Title: Treasure Planet Battle at Procyon
Strap: Could the Disney merchandising machine have accidentily made something worthwhile?
Children, as weíve often noted before, are very capable games players. Itís rather embarrassing that its really only the PC market that still patronizes younger players with an attitude of fobbing them off with "childrenís games", as if fewer years under your hat are in some way going to limit your ability to hit a mouse button at high speed. Thankfully, this time Disney seem to have noticed.
Treasure Planet breaks the rules of Disney games by remarkably not being a platform game. Itís not even a racing game. It is in fact a space combat strategy game. Yegads. Playing the part of the movie hero, some years after the end of the film, your character is taking the last few tests of his training. This cleverly lets the game tutor you through the first couple of levels, before throwing you out into the murky depths of pirate infested, er, no water.
Space, despite its pointing in all directions ways, does seem to always be presented in a rather planar way in the media. When did you ever see a ship arrive to attack the Enterprise at right angles from above? And the boaty-floaty world of Treasure Planet is equally flat. Your customisable ship bobs gently along on the same layer of nothing as everything else, making things decidedly more simple than the terrifyingly three dimensional world of grown up space combat.
Missions range from basic hunt-and-destroy-the-pirates affairs, through to escorting important vessels through dangerous regions, and investigating bizarre happenings. Iíve spent the afternoon seeking out missing ships that were thrown off course by a rogue storm, each of them in a different predicament. And thatís the key Ė Iíve spent the afternoon doing it. The average kidís movie spin-off doesnít normally warrant much more than a couple of hourís play before either boredom takes over your body like a lethargic brain-sucking alien, or youíve finished it.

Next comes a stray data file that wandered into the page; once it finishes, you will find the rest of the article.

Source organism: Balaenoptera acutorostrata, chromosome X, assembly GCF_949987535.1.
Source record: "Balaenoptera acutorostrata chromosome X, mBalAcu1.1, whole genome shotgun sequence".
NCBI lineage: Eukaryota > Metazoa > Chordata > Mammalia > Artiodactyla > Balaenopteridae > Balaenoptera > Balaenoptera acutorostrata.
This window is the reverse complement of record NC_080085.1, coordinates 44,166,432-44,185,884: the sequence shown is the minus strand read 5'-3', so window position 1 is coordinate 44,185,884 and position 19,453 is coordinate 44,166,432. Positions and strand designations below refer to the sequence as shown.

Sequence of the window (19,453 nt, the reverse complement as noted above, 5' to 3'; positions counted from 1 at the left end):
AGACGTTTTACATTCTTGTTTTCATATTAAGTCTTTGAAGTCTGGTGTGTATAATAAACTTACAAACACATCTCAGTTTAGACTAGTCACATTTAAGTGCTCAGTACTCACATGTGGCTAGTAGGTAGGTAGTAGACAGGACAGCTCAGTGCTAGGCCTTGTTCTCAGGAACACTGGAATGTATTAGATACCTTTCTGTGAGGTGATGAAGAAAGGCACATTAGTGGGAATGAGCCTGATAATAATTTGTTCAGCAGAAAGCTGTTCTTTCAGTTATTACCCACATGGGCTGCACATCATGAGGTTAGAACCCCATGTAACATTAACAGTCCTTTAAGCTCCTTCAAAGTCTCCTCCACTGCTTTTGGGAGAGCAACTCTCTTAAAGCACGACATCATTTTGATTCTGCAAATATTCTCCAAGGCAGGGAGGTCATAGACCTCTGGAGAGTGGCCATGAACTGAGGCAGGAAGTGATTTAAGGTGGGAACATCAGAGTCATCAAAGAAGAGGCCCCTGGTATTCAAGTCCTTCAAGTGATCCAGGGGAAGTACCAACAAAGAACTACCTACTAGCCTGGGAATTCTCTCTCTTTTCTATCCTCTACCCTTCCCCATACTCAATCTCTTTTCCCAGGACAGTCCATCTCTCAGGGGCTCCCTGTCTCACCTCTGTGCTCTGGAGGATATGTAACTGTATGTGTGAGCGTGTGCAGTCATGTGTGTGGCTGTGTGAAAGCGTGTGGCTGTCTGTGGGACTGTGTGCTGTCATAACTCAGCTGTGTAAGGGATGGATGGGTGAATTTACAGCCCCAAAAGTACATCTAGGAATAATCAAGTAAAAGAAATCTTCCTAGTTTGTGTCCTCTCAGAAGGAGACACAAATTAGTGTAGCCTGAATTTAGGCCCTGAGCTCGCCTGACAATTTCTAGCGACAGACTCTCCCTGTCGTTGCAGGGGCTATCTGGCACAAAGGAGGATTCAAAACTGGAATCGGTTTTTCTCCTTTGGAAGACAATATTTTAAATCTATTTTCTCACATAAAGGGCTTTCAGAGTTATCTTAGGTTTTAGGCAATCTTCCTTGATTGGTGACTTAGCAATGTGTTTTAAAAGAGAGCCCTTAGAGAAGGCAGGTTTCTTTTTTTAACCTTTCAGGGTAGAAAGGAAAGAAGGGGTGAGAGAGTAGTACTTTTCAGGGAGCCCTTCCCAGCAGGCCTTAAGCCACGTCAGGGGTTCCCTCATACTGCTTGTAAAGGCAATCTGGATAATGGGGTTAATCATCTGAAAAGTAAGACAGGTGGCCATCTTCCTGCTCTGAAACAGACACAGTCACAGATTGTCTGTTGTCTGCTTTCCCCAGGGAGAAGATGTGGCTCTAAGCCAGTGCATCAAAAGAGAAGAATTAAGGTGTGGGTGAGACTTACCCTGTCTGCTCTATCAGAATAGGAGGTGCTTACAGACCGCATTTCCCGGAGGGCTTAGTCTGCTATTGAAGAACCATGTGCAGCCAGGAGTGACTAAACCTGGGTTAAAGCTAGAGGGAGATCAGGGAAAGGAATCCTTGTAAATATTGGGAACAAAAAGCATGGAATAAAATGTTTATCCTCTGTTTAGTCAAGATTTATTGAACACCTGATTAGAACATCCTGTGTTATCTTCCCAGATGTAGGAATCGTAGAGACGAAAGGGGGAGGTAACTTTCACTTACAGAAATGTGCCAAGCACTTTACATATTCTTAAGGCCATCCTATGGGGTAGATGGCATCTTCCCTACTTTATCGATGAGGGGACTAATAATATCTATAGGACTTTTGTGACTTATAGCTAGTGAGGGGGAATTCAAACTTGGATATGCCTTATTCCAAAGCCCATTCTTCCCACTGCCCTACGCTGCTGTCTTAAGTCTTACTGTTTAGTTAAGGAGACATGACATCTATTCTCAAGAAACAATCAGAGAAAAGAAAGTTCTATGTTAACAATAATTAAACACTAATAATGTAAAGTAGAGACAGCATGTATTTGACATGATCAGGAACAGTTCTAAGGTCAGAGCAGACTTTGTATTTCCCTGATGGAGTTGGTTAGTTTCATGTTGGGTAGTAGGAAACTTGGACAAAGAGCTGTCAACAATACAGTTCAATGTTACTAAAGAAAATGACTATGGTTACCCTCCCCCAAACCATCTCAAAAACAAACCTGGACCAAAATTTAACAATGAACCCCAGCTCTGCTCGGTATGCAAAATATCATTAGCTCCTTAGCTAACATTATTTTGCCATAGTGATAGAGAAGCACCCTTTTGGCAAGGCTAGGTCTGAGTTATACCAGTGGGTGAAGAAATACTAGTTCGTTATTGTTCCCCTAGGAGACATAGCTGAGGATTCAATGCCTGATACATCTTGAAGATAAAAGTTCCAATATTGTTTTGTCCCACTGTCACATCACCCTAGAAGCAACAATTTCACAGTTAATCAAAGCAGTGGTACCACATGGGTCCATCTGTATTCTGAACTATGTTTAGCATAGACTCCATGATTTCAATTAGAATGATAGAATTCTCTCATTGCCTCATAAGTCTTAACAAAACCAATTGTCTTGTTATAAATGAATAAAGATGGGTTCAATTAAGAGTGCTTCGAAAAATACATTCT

But best of all, itís not stupidly easy Ė itís actually reasonably challenging. While the controls are a very stripped down version of the norm, they are not reduced to childish button pushing. Instead, details such as selecting crews, choosing weapons, and tactical management of your fleet are all present, and all surprisingly involving.
Aimed at eight year olds and up, for once this hits its pre-teen audience
square in the hull. The effort has gone in on the story, the graphics are
beautiful, and the learning curve is balanced extremely well. And itís got
Verdict: Definitely aimed at the pre-teens, all of the yo ho, but with none of the rum.
Developer: Barking Dog Studios